Search for Ayutthayan king concludes, inconclusive

Following up from an early story about the search for the remains of the Ayutthayan King Uthumporn under a stupa in Myanmar – excavations were conducted in the last month but the results have been inconclusive.

Artefacts recovered from the Linzingong cemetery in Mandalay. Bangkok Post 20130406
Artefacts recovered from the Linzingong cemetery in Mandalay. Bangkok Post 20130406

In search of a king
Bangkok Post, 25 March 2013

Excavation of Thai king’s tomb almost complete
Eleven Myanmar, 27 March 2013

Doubts remain after tomb hunt
Bangkok Post, 06 April 2013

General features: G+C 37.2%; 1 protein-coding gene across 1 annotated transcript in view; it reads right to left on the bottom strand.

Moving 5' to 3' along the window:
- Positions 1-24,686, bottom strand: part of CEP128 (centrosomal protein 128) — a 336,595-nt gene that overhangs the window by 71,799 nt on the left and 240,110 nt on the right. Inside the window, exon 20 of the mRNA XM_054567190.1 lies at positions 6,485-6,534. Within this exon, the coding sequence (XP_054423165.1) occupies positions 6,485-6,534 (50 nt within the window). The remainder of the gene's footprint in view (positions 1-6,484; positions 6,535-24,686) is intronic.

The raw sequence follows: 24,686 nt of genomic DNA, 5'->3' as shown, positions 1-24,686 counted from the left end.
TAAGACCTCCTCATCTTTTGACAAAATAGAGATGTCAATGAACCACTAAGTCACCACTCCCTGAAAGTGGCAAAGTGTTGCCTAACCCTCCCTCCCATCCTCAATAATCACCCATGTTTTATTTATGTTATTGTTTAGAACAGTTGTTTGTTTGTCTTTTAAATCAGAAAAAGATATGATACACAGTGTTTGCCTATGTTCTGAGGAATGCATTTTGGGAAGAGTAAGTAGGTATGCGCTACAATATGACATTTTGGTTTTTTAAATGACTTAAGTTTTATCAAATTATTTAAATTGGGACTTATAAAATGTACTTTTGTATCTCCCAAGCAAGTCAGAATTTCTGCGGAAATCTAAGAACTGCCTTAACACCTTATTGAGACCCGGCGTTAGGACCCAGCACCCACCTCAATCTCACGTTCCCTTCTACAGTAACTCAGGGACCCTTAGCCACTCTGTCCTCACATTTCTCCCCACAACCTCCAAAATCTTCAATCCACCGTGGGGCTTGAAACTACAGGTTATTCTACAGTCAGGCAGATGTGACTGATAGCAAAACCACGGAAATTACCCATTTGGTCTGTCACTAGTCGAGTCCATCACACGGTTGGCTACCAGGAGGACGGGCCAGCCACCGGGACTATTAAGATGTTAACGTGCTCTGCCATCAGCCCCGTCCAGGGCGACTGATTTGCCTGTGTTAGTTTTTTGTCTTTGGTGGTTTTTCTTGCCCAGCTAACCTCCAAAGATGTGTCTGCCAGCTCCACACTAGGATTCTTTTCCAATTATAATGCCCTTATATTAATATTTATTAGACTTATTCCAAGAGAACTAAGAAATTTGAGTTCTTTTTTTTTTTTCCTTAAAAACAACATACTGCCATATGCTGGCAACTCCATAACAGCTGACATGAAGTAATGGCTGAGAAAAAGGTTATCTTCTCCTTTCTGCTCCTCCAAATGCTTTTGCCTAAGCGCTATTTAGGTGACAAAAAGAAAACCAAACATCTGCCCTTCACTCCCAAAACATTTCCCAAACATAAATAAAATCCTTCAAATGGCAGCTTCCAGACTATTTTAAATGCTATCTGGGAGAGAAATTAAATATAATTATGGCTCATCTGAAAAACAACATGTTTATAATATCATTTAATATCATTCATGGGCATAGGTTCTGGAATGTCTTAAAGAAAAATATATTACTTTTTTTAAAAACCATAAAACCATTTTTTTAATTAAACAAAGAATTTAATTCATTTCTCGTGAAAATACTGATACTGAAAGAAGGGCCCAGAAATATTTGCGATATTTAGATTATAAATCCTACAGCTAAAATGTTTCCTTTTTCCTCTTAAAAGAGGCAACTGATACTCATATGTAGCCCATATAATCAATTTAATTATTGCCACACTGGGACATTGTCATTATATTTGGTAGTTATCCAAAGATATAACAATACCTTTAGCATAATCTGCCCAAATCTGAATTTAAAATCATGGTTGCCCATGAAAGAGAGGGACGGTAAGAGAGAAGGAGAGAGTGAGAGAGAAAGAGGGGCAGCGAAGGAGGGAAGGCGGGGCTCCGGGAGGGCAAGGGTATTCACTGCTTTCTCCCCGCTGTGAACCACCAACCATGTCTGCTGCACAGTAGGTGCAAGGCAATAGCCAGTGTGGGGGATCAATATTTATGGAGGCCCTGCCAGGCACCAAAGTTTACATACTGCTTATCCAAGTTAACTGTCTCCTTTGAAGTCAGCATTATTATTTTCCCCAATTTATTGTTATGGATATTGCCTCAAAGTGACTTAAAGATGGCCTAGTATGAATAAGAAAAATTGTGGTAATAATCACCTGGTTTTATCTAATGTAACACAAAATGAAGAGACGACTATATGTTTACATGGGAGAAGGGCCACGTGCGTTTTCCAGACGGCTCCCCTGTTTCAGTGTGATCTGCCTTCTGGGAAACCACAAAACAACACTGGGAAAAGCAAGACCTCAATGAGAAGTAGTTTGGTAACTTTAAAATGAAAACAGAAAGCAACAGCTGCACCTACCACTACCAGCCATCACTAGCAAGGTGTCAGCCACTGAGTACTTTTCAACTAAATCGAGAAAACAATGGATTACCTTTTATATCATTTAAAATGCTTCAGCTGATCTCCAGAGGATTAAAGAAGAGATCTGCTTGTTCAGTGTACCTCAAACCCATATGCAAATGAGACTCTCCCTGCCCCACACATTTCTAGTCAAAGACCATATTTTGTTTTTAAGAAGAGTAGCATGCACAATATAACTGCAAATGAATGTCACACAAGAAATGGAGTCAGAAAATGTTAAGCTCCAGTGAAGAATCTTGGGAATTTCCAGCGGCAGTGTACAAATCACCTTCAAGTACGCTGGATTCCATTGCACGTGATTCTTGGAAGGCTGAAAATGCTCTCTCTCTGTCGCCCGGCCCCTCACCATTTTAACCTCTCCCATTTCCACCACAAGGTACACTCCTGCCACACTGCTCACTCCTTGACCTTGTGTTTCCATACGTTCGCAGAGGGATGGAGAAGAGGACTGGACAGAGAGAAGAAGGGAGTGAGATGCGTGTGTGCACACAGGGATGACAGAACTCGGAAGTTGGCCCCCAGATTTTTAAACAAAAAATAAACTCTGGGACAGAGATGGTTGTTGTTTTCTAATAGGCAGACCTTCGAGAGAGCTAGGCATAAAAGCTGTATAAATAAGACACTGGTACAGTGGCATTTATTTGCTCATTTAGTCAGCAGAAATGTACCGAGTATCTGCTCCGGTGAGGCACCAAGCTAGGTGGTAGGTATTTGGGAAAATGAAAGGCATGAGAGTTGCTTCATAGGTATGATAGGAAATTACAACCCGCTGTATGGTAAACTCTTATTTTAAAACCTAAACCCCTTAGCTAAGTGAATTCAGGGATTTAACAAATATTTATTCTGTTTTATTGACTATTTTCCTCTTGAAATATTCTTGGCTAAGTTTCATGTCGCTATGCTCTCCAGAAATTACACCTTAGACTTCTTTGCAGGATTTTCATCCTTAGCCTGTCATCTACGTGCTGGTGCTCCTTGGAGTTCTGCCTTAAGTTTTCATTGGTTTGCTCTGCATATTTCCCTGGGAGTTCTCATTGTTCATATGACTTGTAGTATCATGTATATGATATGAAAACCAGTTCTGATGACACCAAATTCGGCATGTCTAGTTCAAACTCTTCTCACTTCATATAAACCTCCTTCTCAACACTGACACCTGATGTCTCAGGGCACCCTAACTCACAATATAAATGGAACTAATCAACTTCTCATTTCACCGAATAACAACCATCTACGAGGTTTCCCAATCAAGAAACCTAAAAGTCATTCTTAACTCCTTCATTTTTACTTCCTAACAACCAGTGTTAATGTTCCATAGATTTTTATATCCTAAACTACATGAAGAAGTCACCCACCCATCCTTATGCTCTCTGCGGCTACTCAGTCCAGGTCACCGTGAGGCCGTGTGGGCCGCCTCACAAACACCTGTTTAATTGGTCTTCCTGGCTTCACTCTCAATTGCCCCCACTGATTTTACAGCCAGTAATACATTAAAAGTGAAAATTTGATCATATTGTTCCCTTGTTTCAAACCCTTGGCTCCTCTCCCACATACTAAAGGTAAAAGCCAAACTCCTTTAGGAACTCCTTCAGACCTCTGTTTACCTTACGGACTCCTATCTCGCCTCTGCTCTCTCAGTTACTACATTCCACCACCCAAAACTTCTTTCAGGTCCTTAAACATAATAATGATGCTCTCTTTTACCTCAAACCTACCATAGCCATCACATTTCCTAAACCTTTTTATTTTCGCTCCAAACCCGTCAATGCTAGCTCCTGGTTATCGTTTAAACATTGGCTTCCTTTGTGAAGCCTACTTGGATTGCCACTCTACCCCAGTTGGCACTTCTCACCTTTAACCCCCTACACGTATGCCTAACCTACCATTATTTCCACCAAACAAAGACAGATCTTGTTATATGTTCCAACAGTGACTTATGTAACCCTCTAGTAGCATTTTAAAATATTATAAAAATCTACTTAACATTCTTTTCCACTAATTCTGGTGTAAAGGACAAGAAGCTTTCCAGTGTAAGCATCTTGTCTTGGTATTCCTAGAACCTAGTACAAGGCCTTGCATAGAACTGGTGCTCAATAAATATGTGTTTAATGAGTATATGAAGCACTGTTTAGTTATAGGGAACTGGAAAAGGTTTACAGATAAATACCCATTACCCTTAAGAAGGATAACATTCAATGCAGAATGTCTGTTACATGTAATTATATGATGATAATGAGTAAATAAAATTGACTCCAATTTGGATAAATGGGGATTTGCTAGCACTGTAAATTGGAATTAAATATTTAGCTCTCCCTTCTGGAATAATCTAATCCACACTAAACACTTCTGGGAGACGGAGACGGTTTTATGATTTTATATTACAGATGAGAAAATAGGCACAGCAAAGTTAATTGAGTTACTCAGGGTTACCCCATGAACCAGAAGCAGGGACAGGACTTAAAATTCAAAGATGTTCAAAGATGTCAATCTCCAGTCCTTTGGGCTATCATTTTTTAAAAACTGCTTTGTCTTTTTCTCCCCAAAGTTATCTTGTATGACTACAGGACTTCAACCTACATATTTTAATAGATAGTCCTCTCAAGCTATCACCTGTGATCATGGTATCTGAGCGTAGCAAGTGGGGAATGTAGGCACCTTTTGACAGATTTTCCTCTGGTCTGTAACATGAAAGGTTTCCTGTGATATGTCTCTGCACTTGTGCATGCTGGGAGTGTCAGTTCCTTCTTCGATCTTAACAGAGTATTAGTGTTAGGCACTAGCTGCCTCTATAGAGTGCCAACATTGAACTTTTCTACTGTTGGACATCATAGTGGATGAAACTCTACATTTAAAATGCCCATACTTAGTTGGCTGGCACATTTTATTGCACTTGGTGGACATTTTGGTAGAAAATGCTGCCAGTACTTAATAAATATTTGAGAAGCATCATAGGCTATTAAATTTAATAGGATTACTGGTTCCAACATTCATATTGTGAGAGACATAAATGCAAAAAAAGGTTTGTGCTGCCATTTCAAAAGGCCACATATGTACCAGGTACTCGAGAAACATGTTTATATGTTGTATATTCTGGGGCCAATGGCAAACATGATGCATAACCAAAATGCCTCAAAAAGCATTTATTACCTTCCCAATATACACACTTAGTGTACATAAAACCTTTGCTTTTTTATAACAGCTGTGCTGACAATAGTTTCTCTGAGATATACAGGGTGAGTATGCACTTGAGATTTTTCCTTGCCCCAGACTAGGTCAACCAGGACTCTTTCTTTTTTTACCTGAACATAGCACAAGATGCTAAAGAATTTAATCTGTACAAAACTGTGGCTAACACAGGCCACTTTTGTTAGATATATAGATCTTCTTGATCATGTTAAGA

A team of volunteer archaeologists who set out to verify if a tomb in Myanmar belonged to an Ayutthaya king found some relics and artefacts at the site but cannot reach a conclusion.

The group, supported by the Association of Siamese Architects, carried out the excavation work at Linzingong cemetery, in Amarapura township in Mandalay, from Feb 20 to March 14.

The project was supported by both the Thai and Myanmar governments.

Vichit Chinalai, the project director and a veteran architect, told a seminar on the issue on Thursday that more work needs to be done to prove if the stupa, one of the three at the cemetery, holds relics of King Uthumporn (1730-1796). The monarch reigned briefly before leaving the throne to his brother King Ekathat, the last king of the Ayutthaya period.

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Author: Noel Tan

Dr Noel Hidalgo Tan is the Senior Specialist in Archaeology at SEAMEO-SPAFA, the Southeast Asian Regional Centre for Archaelogy and Fine Arts.

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